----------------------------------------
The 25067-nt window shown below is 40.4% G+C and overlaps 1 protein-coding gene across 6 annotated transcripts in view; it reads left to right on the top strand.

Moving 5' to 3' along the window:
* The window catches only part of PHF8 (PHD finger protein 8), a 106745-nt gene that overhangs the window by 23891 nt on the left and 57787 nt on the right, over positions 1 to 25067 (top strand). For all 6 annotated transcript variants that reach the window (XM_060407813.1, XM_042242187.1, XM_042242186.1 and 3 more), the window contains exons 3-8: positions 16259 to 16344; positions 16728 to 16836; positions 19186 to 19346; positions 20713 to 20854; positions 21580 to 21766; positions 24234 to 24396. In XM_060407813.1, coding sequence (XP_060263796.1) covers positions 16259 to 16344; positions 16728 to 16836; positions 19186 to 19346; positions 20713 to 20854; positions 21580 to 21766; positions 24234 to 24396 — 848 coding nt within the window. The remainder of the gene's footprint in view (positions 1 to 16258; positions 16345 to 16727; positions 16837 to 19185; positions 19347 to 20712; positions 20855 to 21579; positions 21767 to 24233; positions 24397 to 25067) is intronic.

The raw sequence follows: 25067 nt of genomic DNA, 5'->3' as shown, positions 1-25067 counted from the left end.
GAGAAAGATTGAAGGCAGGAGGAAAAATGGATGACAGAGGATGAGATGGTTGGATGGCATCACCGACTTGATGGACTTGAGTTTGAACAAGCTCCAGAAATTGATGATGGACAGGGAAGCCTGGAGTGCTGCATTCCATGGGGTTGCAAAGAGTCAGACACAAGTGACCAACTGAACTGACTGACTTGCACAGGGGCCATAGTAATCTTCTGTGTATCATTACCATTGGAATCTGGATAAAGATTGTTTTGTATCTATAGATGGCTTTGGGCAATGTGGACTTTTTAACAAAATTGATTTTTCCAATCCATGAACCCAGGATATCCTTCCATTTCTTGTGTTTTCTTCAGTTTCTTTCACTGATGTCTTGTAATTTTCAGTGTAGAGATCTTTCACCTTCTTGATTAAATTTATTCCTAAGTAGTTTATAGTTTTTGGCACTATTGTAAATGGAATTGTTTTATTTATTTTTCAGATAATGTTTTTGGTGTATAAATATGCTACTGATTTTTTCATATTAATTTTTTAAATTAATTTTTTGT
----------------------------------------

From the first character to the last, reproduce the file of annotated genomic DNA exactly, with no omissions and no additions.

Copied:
The 25067-nt window shown below is 40.4% G+C and overlaps 1 protein-coding gene across 6 annotated transcripts in view; it reads left to right on the top strand.

Moving 5' to 3' along the window:
* The window catches only part of PHF8 (PHD finger protein 8), a 106745-nt gene that overhangs the window by 23891 nt on the left and 57787 nt on the right, over positions 1 to 25067 (top strand). For all 6 annotated transcript variants that reach the window (XM_060407813.1, XM_042242187.1, XM_042242186.1 and 3 more), the window contains exons 3-8: positions 16259 to 16344; positions 16728 to 16836; positions 19186 to 19346; positions 20713 to 20854; positions 21580 to 21766; positions 24234 to 24396. In XM_060407813.1, coding sequence (XP_060263796.1) covers positions 16259 to 16344; positions 16728 to 16836; positions 19186 to 19346; positions 20713 to 20854; positions 21580 to 21766; positions 24234 to 24396 — 848 coding nt within the window. The remainder of the gene's footprint in view (positions 1 to 16258; positions 16345 to 16727; positions 16837 to 19185; positions 19347 to 20712; positions 20855 to 21579; positions 21767 to 24233; positions 24397 to 25067) is intronic.

The raw sequence follows: 25067 nt of genomic DNA, 5'->3' as shown, positions 1-25067 counted from the left end.
GAGAAAGATTGAAGGCAGGAGGAAAAATGGATGACAGAGGATGAGATGGTTGGATGGCATCACCGACTTGATGGACTTGAGTTTGAACAAGCTCCAGAAATTGATGATGGACAGGGAAGCCTGGAGTGCTGCATTCCATGGGGTTGCAAAGAGTCAGACACAAGTGACCAACTGAACTGACTGACTTGCACAGGGGCCATAGTAATCTTCTGTGTATCATTACCATTGGAATCTGGATAAAGATTGTTTTGTATCTATAGATGGCTTTGGGCAATGTGGACTTTTTAACAAAATTGATTTTTCCAATCCATGAACCCAGGATATCCTTCCATTTCTTGTGTTTTCTTCAGTTTCTTTCACTGATGTCTTGTAATTTTCAGTGTAGAGATCTTTCACCTTCTTGATTAAATTTATTCCTAAGTAGTTTATAGTTTTTGGCACTATTGTAAATGGAATTGTTTTATTTATTTTTCAGATAATGTTTTTGGTGTATAAATATGCTACTGATTTTTTCATATTAATTTTTTAAATTAATTTTTTGT